“Creating art that is honed from a conceptualism that pays homage to minimalist practices of the 1970s and reinvents identity-based explorations of the 1980s, Simmons came of age aesthetically in the 1990s and his work represents the fluid hybridity of that time,” wrote Thelma Golden in the exhibition catalogue Gary Simmons (2002). “He entered this cacophonous conversation with an arsenal of images that refer to both high and low culture, images that are significant in terms of their obvious embrace of real and readable content as well as their allegiance to the power and beauty of pure form.”

Over the course of a career spanning more than two decades, Simmons has built this arsenal into a powerful and profound visual vocabulary, leveraging the potency of familiar images as well as drawing from imagined spaces. A recent body of work draws on a lifelong passion for sports, incorporating drawings of 1930s posters for the historic boxing matches between Joe Louis and Max Schmeling. These and other works are featured in the comprehensive monograph Gary Simmons: Paradise (Damiani, 2012).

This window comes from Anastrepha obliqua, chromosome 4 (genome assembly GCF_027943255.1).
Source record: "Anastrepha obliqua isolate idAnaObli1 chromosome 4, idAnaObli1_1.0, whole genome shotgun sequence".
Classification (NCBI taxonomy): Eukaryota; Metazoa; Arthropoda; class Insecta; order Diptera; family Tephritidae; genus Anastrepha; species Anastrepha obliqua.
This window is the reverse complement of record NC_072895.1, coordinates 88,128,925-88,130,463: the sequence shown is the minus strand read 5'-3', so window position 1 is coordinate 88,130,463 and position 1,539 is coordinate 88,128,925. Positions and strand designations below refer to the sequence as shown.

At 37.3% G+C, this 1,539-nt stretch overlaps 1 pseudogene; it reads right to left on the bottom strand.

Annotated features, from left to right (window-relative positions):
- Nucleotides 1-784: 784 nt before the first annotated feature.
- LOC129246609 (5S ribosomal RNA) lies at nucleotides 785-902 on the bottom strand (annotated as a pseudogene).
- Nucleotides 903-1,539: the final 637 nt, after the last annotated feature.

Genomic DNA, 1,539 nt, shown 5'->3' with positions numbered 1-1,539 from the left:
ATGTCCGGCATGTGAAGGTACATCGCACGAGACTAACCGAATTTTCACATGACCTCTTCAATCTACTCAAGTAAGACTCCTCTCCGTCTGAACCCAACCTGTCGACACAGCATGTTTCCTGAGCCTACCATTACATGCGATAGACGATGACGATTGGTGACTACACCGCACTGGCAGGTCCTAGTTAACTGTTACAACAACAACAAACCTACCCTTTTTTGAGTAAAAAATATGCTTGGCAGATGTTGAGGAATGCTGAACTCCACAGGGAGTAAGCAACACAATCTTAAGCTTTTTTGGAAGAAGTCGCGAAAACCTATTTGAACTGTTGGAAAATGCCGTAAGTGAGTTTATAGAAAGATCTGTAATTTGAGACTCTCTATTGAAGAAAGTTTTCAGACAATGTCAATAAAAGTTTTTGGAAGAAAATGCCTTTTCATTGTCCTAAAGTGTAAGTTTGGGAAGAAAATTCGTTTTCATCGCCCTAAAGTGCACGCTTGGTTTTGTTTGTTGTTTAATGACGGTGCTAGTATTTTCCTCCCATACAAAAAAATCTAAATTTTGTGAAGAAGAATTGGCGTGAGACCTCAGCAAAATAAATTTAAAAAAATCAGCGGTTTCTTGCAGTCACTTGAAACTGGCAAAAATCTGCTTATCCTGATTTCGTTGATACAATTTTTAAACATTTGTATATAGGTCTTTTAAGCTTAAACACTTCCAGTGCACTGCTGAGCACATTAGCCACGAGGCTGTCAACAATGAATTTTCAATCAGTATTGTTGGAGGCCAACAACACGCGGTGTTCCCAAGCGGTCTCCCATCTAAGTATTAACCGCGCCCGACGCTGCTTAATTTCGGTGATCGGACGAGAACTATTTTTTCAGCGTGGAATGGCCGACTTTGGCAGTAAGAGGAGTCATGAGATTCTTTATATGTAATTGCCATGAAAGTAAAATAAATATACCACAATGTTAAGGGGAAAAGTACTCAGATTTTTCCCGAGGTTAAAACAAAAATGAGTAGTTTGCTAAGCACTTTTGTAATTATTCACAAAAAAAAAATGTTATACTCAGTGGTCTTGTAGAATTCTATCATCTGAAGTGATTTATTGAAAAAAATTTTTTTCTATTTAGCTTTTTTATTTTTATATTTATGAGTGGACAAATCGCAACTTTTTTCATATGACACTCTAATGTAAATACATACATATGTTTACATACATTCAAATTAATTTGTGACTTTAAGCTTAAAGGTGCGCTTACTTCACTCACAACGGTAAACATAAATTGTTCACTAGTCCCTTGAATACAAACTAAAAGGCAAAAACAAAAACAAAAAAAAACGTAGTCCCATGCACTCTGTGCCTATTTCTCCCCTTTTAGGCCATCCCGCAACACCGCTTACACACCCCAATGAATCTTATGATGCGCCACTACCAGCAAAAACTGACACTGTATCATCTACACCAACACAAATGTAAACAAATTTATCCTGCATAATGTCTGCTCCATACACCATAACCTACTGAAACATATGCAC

In addition to his 2002–03 solo show, co-organized by the Studio Museum and the Museum of Contemporary Art, Chicago, Gary Simmons has been featured in Studio Museum exhibitions including The Bearden Project (2012), Collected. Vignettes (2011), 30 Seconds Off an Inch (2009–10), and Collection in Context (2008). His work has been widely exhibited around the world, including in one-person exhibitions at The Modern Art Museum of Fort Worth; The Bohen Foundation, New York; and The Philadelphia Museum of Art. His work is in the collections of the Hirshhorn Museum and Sculpture Garden, Washington, DC; the Museum of Modern Art, New York; the Philadelphia Museum of Art; the San Francisco Museum of Modern Art; the Studio Museum; the Whitney Museum of American Art, New York; and the Walker Art Center, Minneapolis, among others. Simmons’s commitment to creating work in public space is evidenced in two major commissions, Reflection of a Future Past (Black) (2009) for the New York Presbyterian Hospital and Blue Field Explosions (2009) for the Dallas Cowboys Stadium.